Lewontin is typical of many evolutionary propagandists. Another good example is the National Academy of Science (NAS) in the USA, which recently produced a guidebook for U.S. public school teachers, Teaching about Evolution and the Nature of Science. A recent survey published in the leading science journal Nature conclusively showed that the National Academy of Science is anti-God to the core. A survey of all 517 NAS members in biological and physical sciences resulted in just over half responding. 72.2% were overtly atheistic, 20.8% agnostic, and only 7.0% believed in a personal God. Belief in God and immortality was lowest among biologists. It is likely that those who didn’t respond were unbelievers as well, so the study probably underestimates the level of anti-God belief in the NAS. The unbelief is far higher than the percentage among scientists in general, or in the whole U.S. population.

Commenting on the self-professed religious neutrality of Teaching about Evolution… and the NAS, the surveyors comment:

NAS President Bruce Alberts said: “There are very many outstanding members of this academy who are very religious people, people who believe in evolution, many of them biologists.” Our research suggests otherwise.

This atheistic bias is ironic, because the whole basis for modern science depends on the assumption that the universe was made by a rational Creator. Dr Stanley Jaki has documented how the scientific method was stillborn in all cultures apart from the Judeo-Christian culture of Europe. An orderly universe makes perfect sense if it was made by an orderly Creator. But if there is no Creator, or if Zeus and his gang were in charge, why should there be any order at all? No wonder that most branches of modern science were founded by believers in creation. The list of creationist scientists is impressive.

C.S. Lewis also pointed out that even our ability to reason would be called into question if atheistic evolution were true:

If the solar system was brought about by an accidental collision, then the appearance of organic life on this planet was also an accident, and the whole evolution of Man was an accident too. If so, then all our thought processes are mere accidents—the accidental by-product of the movement of atoms. And this holds for the materialists’ and astronomers’ as well as for anyone else’s. But if their thoughts—i.e., of Materialism and Astronomy—are merely accidental by-products, why should we believe them to be true? I see no reason for believing that one accident should be able to give a correct account of all the other accidents.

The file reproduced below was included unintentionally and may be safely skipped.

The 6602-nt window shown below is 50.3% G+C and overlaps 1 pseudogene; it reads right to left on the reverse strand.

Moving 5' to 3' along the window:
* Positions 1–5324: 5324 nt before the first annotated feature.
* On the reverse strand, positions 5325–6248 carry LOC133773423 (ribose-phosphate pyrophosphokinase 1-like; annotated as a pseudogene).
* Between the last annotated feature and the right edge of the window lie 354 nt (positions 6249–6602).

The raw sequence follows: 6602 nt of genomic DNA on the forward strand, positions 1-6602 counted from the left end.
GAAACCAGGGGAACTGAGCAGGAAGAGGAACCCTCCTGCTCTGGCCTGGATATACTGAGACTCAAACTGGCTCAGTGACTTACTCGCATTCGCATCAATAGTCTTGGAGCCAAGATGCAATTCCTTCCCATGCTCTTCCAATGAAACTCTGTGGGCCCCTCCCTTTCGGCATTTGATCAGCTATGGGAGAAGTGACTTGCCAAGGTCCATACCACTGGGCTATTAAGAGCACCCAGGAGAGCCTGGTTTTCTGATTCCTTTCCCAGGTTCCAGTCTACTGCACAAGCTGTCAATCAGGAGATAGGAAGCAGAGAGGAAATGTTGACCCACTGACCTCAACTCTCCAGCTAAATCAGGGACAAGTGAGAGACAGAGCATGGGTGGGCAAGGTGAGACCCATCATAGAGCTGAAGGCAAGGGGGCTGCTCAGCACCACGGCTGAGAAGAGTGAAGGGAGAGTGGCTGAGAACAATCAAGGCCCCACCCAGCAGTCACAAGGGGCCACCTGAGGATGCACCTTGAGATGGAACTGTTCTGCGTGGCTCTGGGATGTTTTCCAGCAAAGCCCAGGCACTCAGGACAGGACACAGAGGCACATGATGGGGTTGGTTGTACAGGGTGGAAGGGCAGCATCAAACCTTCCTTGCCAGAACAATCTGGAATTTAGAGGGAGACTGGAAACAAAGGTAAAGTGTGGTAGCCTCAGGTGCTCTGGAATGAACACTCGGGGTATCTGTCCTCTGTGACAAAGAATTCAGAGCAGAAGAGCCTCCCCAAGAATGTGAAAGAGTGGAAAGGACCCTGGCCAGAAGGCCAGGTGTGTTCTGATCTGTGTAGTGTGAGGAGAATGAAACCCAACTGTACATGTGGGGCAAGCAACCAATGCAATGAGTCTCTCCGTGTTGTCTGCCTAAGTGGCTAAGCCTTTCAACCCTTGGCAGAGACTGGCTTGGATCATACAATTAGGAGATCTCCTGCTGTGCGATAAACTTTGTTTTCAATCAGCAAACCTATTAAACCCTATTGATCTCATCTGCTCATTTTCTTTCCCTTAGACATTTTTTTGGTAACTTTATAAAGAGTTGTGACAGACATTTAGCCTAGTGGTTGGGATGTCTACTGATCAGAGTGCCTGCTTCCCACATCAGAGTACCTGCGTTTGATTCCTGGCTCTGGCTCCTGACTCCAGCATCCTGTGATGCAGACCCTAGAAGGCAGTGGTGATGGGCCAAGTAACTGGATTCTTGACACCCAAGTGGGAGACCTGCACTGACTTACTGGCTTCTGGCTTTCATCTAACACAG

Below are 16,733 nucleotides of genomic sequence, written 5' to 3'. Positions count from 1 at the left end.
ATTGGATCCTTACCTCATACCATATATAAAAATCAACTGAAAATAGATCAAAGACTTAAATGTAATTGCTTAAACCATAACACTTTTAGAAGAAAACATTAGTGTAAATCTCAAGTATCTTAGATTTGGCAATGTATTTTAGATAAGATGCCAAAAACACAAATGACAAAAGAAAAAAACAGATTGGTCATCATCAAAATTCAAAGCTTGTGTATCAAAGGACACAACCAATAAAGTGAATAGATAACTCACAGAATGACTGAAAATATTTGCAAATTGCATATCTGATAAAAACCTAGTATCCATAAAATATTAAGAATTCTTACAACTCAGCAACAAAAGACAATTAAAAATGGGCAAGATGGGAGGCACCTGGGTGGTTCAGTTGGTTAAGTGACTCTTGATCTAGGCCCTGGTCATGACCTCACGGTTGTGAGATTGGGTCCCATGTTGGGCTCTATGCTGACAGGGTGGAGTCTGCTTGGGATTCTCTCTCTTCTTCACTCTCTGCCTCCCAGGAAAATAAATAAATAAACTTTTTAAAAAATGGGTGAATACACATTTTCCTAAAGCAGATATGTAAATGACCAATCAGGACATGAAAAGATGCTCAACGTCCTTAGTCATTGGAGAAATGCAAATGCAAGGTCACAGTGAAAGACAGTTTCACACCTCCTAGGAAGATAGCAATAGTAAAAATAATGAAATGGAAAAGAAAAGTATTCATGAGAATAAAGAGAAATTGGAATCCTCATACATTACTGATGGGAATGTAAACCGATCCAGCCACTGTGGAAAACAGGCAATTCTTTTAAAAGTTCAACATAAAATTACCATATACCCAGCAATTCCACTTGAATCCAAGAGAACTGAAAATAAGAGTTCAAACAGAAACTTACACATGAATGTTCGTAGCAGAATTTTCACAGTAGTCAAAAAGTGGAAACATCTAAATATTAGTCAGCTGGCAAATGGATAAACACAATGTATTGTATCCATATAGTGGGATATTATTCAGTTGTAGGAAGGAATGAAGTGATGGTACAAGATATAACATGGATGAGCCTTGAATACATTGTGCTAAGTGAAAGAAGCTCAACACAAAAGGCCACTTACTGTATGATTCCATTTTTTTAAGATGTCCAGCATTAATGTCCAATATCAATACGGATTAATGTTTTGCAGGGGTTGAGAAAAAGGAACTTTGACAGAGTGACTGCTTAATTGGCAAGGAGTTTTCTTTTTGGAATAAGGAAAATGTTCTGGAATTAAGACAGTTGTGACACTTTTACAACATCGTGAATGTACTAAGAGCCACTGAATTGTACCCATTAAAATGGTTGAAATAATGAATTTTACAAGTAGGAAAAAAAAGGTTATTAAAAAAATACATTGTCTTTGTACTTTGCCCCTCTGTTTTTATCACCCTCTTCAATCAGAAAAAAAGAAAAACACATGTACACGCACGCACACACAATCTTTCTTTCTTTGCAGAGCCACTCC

Does the Bible really teach six days?

The Bible claims to be the written Word of God, completely authoritative on everything it teaches (2 Tim. 3:15–17). There is excellent supporting evidence from archaeology, science, fulfilled prophecy and the claims of Jesus Christ.7 So it is vitally important to believe what the Bible teaches.

Even a small child can see that Genesis 1 is teaching creation in six days. Far from being a “naïve literalistic view”, James Barr, then Regius Professor of Hebrew at Oxford University, wrote:

… probably, so far as I know, there is no professor of Hebrew or Old Testament at any world-class university who does not believe that the writer(s) of Genesis 1–11 intended to convey to their readers the ideas that:

  • creation took place in a series of six days which were the same as the days of 24 hours we now experience
  • the figures contained in the Genesis genealogies provided by simple addition a chronology from the beginning of the world up to later stages in the biblical story
  • Noah’s flood was understood to be world-wide and extinguish all human and animal life except for those in the ark.8

Barr, a liberal, does not believe it, but he understood what the Hebrew so clearly taught


image credit: Public Domain Pictures